In the world of nutritional supplements there are some products which have extremely specific purposes. Pygeum Africanum is one of the supplements whose focus is very narrow: middle-aged men. The supplement is an extract that comes from the bark of an African tree known scientifically as prunus africana.
The tree's more common name is Red Stinkwood, due to its rather odoriferous nature. Pygeum africanum is more or less a byproduct of the timber industry in Africa. In countries like Madagascar, trees are harvested in order to make tools, furniture, and construction materials. Since the bark is not necessary for these uses it is sold to supplement makers who use it to create their pygeum africanum extract.
It is important to note that the high demand for this tree's bark has caused some instances of poachers debarking trees in the wild. This can cause permanent damage to the wood and render the tree useless for manufacturing purposes. To combat this problem, the governments of several African nations are allowing harvesting of the trees only by permit and encouraging the cultivation of the trees for medicinal purposes.
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Pygeum Africanum and BPH There are two primary uses for this substance as a nutritional supplement. The first is in treating or preventing benign prostatic hyperplasia, also known as BPH. This is a condition in which the male prostate gland becomes enlarged, resulting in frequent and weak ... more
There are two primary uses for this substance as a nutritional supplement. The first is in treating or preventing benign prostatic hyperplasia, also known as BPH. This is a condition in which the male prostate gland becomes enlarged, resulting in frequent and weak urination. BPH is commonly a precursor to prostate cancer.
By using this supplement to relieve the symptoms of enlargement of the the prostate gland, it can help men avoid some of the discomfort of this condition. However, WebMD does state that pygeum africanum has not been proven to reduce the size of the prostate or prevent cancer.
Pygeum africanum also seems to have a positive effect on male hair loss. It is believed that pygeum africanum prevents the body from transforming testosterone into DHT. DHT is thought to be the culprit in both baldness and prostate enlargement. Interestingly enough, DHT even causes baldness in women. Pygeum africanum has shown some initial success in restoring the body's ability to grow hair naturally.
There are other lesser known uses of pygeum africanum including boosting energy levels, increasing sexual arousal and performance, and increasing mental alertness. A limited number of studies have been undertaken regarding these uses but none have returned conclusive results. It seems that most of these additional uses show success only on an anecdotal basis.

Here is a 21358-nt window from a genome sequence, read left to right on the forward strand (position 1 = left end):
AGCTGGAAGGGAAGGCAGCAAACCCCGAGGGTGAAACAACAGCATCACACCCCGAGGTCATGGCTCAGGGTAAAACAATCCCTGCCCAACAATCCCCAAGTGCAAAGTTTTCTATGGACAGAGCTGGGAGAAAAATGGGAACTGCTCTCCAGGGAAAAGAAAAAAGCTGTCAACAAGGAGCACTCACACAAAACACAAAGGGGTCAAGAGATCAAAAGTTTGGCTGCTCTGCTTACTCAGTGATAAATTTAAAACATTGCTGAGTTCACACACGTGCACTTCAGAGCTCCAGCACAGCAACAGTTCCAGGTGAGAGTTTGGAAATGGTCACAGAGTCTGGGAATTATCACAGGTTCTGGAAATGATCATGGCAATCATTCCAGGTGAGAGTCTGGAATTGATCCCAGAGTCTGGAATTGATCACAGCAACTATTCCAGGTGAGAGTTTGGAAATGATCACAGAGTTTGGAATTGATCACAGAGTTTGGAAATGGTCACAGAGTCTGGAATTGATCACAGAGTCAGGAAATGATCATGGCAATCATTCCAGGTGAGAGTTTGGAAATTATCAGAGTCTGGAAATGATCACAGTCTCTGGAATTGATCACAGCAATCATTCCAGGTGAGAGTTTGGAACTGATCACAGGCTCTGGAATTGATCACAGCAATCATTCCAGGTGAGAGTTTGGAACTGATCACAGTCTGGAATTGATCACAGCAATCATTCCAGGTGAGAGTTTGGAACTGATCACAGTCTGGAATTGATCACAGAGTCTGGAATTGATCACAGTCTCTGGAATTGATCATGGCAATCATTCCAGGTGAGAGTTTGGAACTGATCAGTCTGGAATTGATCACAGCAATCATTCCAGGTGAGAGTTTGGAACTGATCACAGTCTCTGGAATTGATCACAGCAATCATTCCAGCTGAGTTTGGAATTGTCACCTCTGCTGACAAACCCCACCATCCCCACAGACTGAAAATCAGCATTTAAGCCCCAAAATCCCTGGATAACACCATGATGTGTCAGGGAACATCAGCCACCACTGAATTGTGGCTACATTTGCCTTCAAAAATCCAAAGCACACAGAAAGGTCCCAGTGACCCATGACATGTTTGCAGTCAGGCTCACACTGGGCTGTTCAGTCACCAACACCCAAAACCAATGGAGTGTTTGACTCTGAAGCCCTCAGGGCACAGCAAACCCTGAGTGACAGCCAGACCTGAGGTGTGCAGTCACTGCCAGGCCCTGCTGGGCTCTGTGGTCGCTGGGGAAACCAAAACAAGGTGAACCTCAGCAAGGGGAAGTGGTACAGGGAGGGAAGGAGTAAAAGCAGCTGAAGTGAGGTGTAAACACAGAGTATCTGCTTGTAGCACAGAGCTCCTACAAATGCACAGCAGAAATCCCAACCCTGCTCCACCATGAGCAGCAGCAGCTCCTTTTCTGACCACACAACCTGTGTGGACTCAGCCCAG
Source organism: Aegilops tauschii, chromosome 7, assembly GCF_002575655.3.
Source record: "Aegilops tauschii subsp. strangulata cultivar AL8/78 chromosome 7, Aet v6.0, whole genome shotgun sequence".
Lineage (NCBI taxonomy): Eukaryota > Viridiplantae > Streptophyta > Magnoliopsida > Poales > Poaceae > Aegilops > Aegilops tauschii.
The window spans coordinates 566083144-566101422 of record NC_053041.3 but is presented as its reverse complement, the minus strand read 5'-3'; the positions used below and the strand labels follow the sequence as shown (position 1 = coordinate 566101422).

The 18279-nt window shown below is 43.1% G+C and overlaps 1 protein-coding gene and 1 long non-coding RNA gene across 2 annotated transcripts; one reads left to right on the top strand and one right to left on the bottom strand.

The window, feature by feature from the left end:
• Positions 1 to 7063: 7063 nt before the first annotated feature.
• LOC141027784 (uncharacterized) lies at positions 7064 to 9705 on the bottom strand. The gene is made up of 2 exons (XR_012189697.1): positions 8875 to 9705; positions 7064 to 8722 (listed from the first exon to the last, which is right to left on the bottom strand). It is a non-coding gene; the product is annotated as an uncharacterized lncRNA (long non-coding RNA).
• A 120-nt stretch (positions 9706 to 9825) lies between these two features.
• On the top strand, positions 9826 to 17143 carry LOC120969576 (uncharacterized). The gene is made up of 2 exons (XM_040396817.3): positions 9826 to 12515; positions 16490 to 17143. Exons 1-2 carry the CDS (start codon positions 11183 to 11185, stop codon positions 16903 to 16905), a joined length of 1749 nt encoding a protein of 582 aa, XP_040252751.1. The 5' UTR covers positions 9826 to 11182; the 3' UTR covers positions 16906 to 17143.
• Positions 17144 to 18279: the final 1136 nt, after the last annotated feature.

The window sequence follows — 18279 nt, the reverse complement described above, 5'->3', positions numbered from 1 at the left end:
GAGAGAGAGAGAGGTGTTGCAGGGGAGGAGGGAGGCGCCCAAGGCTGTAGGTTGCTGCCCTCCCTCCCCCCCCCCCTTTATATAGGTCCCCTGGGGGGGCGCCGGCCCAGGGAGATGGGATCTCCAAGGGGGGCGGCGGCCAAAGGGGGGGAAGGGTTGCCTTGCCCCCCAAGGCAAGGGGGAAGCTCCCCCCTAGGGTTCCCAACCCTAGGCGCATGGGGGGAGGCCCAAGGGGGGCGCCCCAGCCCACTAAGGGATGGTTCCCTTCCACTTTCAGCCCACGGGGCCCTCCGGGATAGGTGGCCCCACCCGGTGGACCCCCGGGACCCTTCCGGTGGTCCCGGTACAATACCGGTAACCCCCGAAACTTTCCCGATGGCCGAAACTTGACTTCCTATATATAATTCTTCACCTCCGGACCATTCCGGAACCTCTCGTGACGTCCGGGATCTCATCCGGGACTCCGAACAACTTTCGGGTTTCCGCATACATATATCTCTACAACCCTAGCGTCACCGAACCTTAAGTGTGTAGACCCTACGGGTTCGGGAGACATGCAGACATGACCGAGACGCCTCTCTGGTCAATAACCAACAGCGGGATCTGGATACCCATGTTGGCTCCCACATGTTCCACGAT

The three most documented side effects attached to using pygeum africanum as an oral supplement are nausea, diarrhea, and vomiting. If these side effects are minimal, users should be fine in continuing their use of this supplement. If side effects continue or increase in severity, users should immediately discontinue taking pygeum africanum and contact their doctors. In women this can be a sign of serious complications.
Although pygeum africanum does show promise as a treatment for enlarged prostate, it is by no means a treatment for prostate cancer. In fact, because of some of this substance's properties it can be dangerous if taken by someone suffering from prostate cancer. BPH patients who have even the slightest inclination they may be developing prostate cancer should not take this supplement under any conditions. Those already taking it should immediately inform their doctors.
Because pygeum africanum is used as an unregulated nutritional supplement rather than a medication there are no standard dosages for its use. However, two studies conducted by French researchers resulted in a suggestion of 100mg, taken once daily. Subjects were given pygeum africanum in a single 100mg dose as well as two 50 mg doses at separate points during the day.
Researchers noted that efficacy was greater when taking the single dosage. However, there are no specific dosage guidelines, combined with the reality that overdosing can cause serious medical problems. This means that you should never take this supplement without first consulting your doctor!
As a hair loss product, users should be okay after an initial consultation with their doctors. But used as a treatment for a BPH, it should be taken only under the continual supervision of a physician. Remember, this supplement is not regulated by the FDA.
As with all nutritional supplements, pygeum africanum is not intended to diagnose or treat any specific ailments. Users who choose to take this as a supplement do so at their own risk without any guarantees of its efficacy. Be careful to follow all the instructions printed on product packaging to ensure your safety.
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|Nausea And/Or Diarrhea|
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|Male Hair Loss|
|Preventing Benign Prostatic Hyperplasia|